Last year I also reported on a similar federal program to help restaurant owners whose businesses Covid-19 had seriously affected. The program forced white male restaurant owners to the back of the bus, so to speak, behind people of any other race and sex. Money allocated for the program would have run out before a single white male applicant could have gotten any. A court soon ruled that unequal treatment illegal, too.

What’s worse, even after those two legal defeats the current administration still keeps trying to flout the 1964 Civil Rights Act and the equal protection clause of the 14th Amendment to the United States Constitution. The latest attempt I’m aware of involves proposed government assistance to would-be home purchasers. The problem is that to qualify for that aid a person has to be black.

You can learn the particulars in a Wall Street Journal editorial. If the government ever implements that race-based mortgage assistance program, of course a white person who’s excluded will sue and will once again prevail in court. How the people in our government believe they can keep trying to get away with such blatantly illegal discrimination is beyond me, but that’s clearly and shamefully what they believe.

Along similar lines, a few days later I learned of a judicial victory that took place in California at the beginning of April. California had passed a law requiring “that boards of directors of California-based, publicly held domestic or foreign corporations satisfy a racial, ethnic, and LGBT quota by the end of the 2021 calendar year.” Judge Terry A. Green found that the law “violates the Equal Protection Clause of the California Constitution on its face.” In his decision, Judge Green wrote:

The difficulty is that the Legislature is thinking in group terms. But the California Constitution protects the right of individuals to equal treatment. Before the Legislature may require that members of one group be given certain board seats, it must first try to create neutral conditions under which qualified individuals from any group may succeed. That attempt was not made in this case….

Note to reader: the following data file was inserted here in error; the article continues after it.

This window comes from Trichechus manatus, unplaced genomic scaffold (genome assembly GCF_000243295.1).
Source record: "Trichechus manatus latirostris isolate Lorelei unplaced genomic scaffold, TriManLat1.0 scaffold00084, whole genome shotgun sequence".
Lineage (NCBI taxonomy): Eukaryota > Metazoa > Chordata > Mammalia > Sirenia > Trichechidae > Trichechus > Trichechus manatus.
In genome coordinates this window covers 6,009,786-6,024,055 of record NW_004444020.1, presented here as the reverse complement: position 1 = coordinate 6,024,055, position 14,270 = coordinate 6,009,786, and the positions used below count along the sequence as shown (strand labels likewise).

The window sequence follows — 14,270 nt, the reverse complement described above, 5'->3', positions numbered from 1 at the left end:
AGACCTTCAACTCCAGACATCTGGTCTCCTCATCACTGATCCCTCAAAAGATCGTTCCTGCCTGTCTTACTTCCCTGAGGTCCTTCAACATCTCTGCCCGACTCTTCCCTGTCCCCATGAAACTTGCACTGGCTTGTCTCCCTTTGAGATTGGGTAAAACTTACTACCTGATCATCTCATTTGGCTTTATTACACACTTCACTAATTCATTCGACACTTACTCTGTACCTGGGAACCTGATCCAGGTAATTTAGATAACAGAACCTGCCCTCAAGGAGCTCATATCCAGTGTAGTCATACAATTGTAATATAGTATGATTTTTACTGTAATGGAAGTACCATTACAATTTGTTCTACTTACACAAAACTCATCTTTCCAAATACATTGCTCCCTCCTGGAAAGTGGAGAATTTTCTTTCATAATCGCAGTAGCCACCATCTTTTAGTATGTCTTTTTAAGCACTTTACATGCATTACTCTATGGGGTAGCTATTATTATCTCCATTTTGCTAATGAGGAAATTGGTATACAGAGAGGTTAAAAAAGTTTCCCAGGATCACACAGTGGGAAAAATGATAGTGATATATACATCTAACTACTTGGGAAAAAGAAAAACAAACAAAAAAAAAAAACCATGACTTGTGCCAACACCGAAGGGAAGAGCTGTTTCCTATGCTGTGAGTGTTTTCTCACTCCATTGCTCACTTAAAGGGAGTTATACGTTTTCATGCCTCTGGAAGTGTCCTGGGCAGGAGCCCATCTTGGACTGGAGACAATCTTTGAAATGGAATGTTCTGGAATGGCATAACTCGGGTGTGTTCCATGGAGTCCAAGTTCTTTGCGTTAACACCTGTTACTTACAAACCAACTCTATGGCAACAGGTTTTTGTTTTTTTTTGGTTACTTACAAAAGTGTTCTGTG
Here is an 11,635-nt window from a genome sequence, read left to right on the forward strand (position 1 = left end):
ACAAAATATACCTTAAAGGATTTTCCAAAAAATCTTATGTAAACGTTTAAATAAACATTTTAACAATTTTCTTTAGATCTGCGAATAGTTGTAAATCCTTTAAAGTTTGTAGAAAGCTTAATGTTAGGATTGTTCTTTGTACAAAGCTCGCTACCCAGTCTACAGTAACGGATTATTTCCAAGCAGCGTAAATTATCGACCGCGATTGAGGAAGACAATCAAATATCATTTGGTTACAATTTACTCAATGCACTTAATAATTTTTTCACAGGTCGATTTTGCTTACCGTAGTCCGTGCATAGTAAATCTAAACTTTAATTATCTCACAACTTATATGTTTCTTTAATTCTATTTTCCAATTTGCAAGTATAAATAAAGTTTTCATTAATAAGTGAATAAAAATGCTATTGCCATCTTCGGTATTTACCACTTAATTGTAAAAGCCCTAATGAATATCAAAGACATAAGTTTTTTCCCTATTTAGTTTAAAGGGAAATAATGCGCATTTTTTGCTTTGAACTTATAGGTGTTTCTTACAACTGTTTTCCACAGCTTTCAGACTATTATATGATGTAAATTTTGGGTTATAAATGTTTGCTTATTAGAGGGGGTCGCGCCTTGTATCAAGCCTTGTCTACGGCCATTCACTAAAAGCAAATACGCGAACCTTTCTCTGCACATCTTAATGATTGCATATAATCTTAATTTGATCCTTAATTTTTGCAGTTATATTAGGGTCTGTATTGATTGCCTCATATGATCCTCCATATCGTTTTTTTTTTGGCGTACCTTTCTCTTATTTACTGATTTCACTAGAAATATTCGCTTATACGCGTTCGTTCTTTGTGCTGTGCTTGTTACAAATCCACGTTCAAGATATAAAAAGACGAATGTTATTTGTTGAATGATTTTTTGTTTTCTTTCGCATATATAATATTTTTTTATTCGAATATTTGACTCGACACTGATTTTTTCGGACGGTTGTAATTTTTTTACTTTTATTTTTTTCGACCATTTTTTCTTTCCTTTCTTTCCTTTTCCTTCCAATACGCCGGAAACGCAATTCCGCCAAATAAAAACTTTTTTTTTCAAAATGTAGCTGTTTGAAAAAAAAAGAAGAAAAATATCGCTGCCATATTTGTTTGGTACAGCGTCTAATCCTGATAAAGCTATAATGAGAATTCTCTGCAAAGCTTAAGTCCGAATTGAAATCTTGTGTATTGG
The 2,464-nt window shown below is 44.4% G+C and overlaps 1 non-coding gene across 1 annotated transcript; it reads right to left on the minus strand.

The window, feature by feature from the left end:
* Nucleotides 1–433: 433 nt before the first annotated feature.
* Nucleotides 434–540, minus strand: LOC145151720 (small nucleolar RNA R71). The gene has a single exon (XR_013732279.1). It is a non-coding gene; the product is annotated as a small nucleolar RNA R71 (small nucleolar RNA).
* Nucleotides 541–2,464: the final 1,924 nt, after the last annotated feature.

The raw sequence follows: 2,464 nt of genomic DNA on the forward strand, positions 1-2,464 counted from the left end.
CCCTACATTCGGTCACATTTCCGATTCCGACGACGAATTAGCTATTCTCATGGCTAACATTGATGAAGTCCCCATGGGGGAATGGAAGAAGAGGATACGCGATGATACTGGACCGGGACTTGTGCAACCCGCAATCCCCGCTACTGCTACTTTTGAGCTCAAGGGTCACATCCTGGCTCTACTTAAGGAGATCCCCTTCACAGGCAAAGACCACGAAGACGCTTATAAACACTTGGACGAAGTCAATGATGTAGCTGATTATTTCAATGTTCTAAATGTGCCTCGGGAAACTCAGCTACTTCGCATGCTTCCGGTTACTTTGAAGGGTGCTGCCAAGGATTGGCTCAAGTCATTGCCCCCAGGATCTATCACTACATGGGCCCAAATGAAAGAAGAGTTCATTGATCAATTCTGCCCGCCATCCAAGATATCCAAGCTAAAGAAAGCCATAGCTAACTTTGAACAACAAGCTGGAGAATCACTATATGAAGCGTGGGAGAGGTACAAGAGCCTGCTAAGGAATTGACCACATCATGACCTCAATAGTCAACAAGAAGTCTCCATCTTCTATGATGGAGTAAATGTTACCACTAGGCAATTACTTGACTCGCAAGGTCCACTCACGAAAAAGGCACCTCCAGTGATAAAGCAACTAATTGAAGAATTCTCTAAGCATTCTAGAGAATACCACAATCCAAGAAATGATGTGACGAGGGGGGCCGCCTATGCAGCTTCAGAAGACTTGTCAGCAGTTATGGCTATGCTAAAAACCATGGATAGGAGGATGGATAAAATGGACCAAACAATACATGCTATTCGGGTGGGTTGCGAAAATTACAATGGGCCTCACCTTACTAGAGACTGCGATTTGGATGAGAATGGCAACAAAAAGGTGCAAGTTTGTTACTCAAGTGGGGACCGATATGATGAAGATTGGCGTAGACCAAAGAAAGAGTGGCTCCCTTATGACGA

The statute treats similarly situated individuals — qualified potential corporate board members — differently based on their membership (or lack thereof) in certain listed racial, sexual orientation, and gender identity groups. It requires that a certain specific number of board seats be reserved for members of the groups on the list — and necessarily excludes members of other groups from those seats.

You can read more in a Judicial Watch article and another Judicial Watch article.

I also recently came across yet another example of illegal racial discrimination, this time perpetrated by Brown University, which is is engaging in segregated teacher training.

I don’t think it’s too much to expect that the people running our institutions will treat everyone alike. Unfortunately many of those people favor unequal treatment based on as irrelevant a criterion as the color of a person’s skin. There are many words for that: barbaric, unenlightened, shameful, benighted, unlawful, immoral, unfair, discriminatory, ignorant, unjust, biased, iniquitous, dishonorable, vile, unprincipled, wrong, intolerant, prejudiced, illiberal, racist. Take your pick.

© 2022 Steven Schwartzman

 

 

 

Written by Steve Schwartzman

June 25, 2022 at 5:08 AM

Bug and beetle on Mexican hat

with 15 comments

As I was leaving the grounds of the Hyde Park Baptist High School on May 30th I caught sight of a Mexican hat (Ratibida columnifera) that didn’t look quite normal. When I got close to check it out I discovered a blister beetle on it, and then I noticed a bug lower down as well. After the bug (likely Calocoris barberi) moved up onto the column, I made this portrait.

 

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Last week I went to log in to my savings account at a bank. A message came up saying that the bank was reorganizing its online system and I’d need to create a new password. Okay, that happens. I began the process, as part of which I received an email with a temporary password I’d have to use. Here’s the relevant portion of that e-mail: